How does your cash, flow?

The answer to this question increasingly seems to be “away from me”.


Due to a combination of factors impacting the economy in recent years, the latest being a rise in interest rates, focus is once again returning to cash management and optimisation.


In many established and stable businesses, the financial reporting function often doesn’t look much beyond the last month’s P&L, with key performance indicators (KPI’s) limited to revenue and profitability. We have all seen historically profitable, large and complex businesses that have operated successfully whilst using less than ideal management information. Yet failure is not limited to those businesses where there has been a seismic shift in its marketplace or have experienced technical obsolescence. In the main, businesses that fail due to inadequate levels of liquidity, will be those with poor operational processes, financial controls and, importantly, management information.


Understanding how cash flows through a business is dependent on having not only great commercial acumen, but also consistent, accurate and timely internal reporting. This extends well beyond a historical P&L and should ideally incorporate a balance sheet, cash flow statement and comparisons to both prior year and budgeted information.


By incorporating more sophisticated budgeting and longer-term forecasting techniques, management are better equipped to monitor variances and understand whether budgeted plans have been met or if trends are starting to slip, prompting investigation. Finance teams should also understand what the normal working capital cycle looks like and take steps to monitor it.  Changes in the normal cycle can be an early indication of an impending cash flow problem - for example, aged receivables or inventory days starting to creep up.


Over committing to capital expenditure or debt service are more obvious situations which can trigger a cash crisis but this type of risk can be mitigated by businesses maintaining a robust financial model, which can be stress tested to ensure any that commitments could be met in less-than-optimal trading scenarios. What can be less obvious, however, is the complexity that intercompany transactions can add to monitoring cash flow.


Group finance teams should maintain strict discipline in ensuring intercompany balances are netted to zero on a regular basis. Furthermore, consideration should also be given to how intercompany trading can skew the working capital cycle, particularly where trading payments and receipts are not cleared by cash. Ever increasing intercompany balances or a failure to correctly recharge central costs can easily mask early indicators of a cash flow problem, only becoming apparent when there is a group wide cash crisis.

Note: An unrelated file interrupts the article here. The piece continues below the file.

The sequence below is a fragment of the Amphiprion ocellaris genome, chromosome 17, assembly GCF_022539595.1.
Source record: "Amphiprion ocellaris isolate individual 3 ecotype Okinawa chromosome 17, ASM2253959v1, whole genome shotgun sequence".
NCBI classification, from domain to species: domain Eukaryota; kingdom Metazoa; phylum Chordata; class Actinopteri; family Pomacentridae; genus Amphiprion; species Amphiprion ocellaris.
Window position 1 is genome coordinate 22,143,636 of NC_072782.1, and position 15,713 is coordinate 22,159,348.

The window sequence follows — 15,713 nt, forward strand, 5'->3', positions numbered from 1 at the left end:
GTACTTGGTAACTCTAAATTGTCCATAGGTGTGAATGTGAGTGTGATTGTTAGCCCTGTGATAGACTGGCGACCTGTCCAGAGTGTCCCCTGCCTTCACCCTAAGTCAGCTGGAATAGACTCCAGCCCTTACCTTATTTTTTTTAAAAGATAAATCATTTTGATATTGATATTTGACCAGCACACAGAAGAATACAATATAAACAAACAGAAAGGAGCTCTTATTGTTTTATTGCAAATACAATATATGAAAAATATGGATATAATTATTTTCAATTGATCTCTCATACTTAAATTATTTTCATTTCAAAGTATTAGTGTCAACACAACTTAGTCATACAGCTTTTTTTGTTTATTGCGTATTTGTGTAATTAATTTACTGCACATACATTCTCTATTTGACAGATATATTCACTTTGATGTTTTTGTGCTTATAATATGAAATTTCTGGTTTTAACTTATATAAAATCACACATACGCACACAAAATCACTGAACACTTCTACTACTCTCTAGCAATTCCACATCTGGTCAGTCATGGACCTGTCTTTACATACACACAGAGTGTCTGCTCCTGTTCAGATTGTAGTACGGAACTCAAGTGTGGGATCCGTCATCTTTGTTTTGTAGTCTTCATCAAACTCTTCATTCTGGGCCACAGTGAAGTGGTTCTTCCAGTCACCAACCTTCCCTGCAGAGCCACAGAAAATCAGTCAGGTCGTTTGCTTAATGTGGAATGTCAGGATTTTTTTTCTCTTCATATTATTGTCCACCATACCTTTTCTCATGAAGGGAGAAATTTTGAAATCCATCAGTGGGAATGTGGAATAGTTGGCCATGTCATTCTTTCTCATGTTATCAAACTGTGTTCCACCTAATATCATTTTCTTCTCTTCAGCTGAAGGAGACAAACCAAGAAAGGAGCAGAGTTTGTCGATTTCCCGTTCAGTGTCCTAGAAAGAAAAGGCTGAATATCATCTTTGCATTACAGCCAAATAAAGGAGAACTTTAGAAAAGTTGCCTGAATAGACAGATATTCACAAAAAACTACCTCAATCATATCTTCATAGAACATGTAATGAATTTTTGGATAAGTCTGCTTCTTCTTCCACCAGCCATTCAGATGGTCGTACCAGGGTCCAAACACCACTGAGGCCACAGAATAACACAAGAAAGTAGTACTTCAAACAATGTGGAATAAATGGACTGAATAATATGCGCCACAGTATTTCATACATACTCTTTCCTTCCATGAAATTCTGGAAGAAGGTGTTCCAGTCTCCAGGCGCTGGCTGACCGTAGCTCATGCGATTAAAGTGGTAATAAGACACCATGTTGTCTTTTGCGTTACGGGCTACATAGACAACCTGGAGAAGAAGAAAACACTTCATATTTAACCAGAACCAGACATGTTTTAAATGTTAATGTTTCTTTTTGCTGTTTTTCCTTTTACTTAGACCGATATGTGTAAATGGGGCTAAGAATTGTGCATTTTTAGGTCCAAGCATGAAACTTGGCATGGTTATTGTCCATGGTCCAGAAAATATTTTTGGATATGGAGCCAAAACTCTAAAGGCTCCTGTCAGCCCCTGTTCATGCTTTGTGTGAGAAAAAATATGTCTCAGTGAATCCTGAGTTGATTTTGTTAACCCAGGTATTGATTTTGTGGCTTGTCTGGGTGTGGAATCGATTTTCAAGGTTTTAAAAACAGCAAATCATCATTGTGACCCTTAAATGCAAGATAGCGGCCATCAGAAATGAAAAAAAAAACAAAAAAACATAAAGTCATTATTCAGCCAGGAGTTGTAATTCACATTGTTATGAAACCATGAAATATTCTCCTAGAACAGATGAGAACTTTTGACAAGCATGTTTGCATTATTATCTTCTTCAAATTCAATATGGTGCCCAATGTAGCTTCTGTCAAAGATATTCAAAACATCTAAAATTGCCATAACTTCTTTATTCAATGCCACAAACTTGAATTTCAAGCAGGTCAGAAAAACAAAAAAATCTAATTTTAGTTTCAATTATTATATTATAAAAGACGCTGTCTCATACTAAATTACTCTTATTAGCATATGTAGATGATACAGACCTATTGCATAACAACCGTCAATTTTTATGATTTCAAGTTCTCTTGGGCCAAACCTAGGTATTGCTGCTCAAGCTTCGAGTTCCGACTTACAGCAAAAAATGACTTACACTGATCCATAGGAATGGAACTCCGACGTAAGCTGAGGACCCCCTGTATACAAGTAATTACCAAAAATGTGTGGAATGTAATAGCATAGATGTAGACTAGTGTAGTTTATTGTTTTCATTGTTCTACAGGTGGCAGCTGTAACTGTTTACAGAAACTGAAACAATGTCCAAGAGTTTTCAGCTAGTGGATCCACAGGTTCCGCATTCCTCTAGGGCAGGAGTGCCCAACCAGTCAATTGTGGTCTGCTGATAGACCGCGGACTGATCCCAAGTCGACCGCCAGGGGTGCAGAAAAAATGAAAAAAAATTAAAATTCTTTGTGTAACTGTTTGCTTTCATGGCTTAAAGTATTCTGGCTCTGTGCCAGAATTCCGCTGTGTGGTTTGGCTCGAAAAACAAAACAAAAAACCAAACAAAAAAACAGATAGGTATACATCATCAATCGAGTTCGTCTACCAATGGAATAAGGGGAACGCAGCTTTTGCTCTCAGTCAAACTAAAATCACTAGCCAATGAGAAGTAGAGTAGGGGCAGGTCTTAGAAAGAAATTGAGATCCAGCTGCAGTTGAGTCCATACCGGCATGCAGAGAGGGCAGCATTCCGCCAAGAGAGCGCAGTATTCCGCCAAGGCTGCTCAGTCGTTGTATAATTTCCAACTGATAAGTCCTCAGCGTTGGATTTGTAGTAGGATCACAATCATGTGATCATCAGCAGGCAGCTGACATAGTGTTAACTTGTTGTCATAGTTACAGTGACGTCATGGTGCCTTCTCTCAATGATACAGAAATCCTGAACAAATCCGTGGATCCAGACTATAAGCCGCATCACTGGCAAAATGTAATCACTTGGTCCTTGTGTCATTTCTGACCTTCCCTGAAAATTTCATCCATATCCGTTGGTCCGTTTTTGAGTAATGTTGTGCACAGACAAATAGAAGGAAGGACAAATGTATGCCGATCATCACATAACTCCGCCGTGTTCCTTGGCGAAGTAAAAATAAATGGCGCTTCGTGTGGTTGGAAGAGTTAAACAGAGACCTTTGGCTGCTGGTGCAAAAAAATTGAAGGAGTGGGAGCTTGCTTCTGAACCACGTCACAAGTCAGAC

The main difference between a company that requires transformation versus a turnaround (i.e. it is becoming stressed or even distressed) is time.


So, what do you do?

  1. Understand how much time you have. More time equals more options.
  2. Understand how you got here – then you can try to reverse it or at least slow it down.
  3. Communicate with stakeholders. Silence breeds nervousness which makes problems bigger.


The creation of a weekly (if not daily) cash flow forecast, extended for a minimum period of 13 weeks will help management to understanding the “cash runway”.

Once this is better understood, management are able to consider their options around how to handle the crisis and how long they have to find a solution before the cash runs out.


Being armed with the data driven facts is a prerequisite. In recent years, technological advances have led to the creation of dashboards (from multiple platforms) showing real time information pulled directly from accounting software. Management teams are then able to proactively manage cash, rather than reacting sometimes weeks after the month end when the management accounts are available. However, these technology driven tools still require processes and controls in place to ensure the end user is viewing the correct information.


Whilst cash flow can appear to be a fait accompli, impacted only by the profits or losses of a business, this is often not the case. There are many different drivers that can be optimised to improve the position.


If you would like to chat with one of our team about how Cortus Advisory Group may be able to help your business please contact James Groot or Charlotte Harrington at